Mining Publication: Investigation of a Rock-Burst Site, Sunshine Mine, Kellogg, Idaho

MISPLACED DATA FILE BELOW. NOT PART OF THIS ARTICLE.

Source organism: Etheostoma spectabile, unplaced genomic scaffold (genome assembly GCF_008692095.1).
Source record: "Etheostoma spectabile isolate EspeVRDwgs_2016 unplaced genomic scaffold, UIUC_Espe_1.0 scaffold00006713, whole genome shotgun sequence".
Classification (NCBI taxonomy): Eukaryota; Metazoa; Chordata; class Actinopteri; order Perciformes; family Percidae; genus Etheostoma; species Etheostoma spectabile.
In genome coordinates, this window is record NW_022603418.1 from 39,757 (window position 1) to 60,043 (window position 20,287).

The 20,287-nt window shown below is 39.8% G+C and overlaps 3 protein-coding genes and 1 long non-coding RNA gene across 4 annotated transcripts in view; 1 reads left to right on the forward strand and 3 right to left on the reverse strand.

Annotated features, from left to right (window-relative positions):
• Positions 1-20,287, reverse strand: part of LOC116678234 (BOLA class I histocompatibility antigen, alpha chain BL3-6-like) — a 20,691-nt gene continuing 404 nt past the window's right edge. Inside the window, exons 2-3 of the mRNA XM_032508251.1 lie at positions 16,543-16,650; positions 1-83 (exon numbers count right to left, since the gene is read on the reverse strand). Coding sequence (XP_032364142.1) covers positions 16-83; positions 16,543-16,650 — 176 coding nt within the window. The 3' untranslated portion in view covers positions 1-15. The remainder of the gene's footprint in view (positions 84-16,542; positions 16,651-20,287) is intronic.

Rock masses in deep-level mines are subject to high stresses, which can result in unexpected failure of rock into mined-out openings. Historically, various independent methods have been used to discern the causes of rock bursts and to evaluate stress conditions in rock masses susceptible to violent failure. Personnel from two research centers of the former U.S. Bureau of Mines, Spokane and Twin Cities, investigated a rock burst that occurred in May of 1994 in a rock mass between the 4400 and the 4600 levels of the Sunshine Mine, Kellogg, ID. The team evaluated the current state of stress in the pillar and the most likely cause of the rock burst by studying the seismic history of the pillar, examining the geology, analyzing the available in situ stress data, calculating possible fault-lane solutions for the burst, and performing a seismic velocity tomographic survey. The results of the study showed that post-rock-burst seismicity was concentrated about 15 to 30 m west of and about 15 m above the rock-burst location. The pillar is composed of a very hard sericitic-to-vitreous quartzite of a type rarely found in the mine, but that is often found in other district mines having a history of seismic activity. In situ stress analysis of the pillar and the surrounding rock mass showed a probable stress rotation from northwest-southeast to east-west. Of four fault plane solutions, the most probable was either a left-lateral, strike-slip movement with a compressive principal stress oriented nearly north-south, or a right-lateral, strike-slip movement oriented east-west. Finally, tomographic images showed low-velocity areas (interpreted as areas of low stress) associated with the crosscuts and haulageways, and high-velocity areas (interpreted as areas of high stress) associated with the rock-burst location. High velocities were also found in a planar area oriented in an elongate northeast-southwest direction.